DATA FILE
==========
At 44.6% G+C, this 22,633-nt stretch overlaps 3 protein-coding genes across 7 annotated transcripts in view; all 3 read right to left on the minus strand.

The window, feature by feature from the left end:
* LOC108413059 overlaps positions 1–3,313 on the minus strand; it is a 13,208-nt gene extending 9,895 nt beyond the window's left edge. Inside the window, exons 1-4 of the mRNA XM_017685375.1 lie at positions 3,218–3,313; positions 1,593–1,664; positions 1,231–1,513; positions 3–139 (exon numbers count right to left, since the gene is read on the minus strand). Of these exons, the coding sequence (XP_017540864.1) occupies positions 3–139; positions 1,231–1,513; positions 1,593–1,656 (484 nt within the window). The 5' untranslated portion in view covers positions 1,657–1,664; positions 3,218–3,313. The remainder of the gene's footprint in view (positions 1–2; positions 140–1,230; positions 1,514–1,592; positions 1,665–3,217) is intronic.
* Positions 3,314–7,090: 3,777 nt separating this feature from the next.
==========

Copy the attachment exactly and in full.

At 44.6% G+C, this 22,633-nt stretch overlaps 3 protein-coding genes across 7 annotated transcripts in view; all 3 read right to left on the minus strand.

The window, feature by feature from the left end:
* LOC108413059 overlaps positions 1–3,313 on the minus strand; it is a 13,208-nt gene extending 9,895 nt beyond the window's left edge. Inside the window, exons 1-4 of the mRNA XM_017685375.1 lie at positions 3,218–3,313; positions 1,593–1,664; positions 1,231–1,513; positions 3–139 (exon numbers count right to left, since the gene is read on the minus strand). Of these exons, the coding sequence (XP_017540864.1) occupies positions 3–139; positions 1,231–1,513; positions 1,593–1,656 (484 nt within the window). The 5' untranslated portion in view covers positions 1,657–1,664; positions 3,218–3,313. The remainder of the gene's footprint in view (positions 1–2; positions 140–1,230; positions 1,514–1,592; positions 1,665–3,217) is intronic.
* Positions 3,314–7,090: 3,777 nt separating this feature from the next.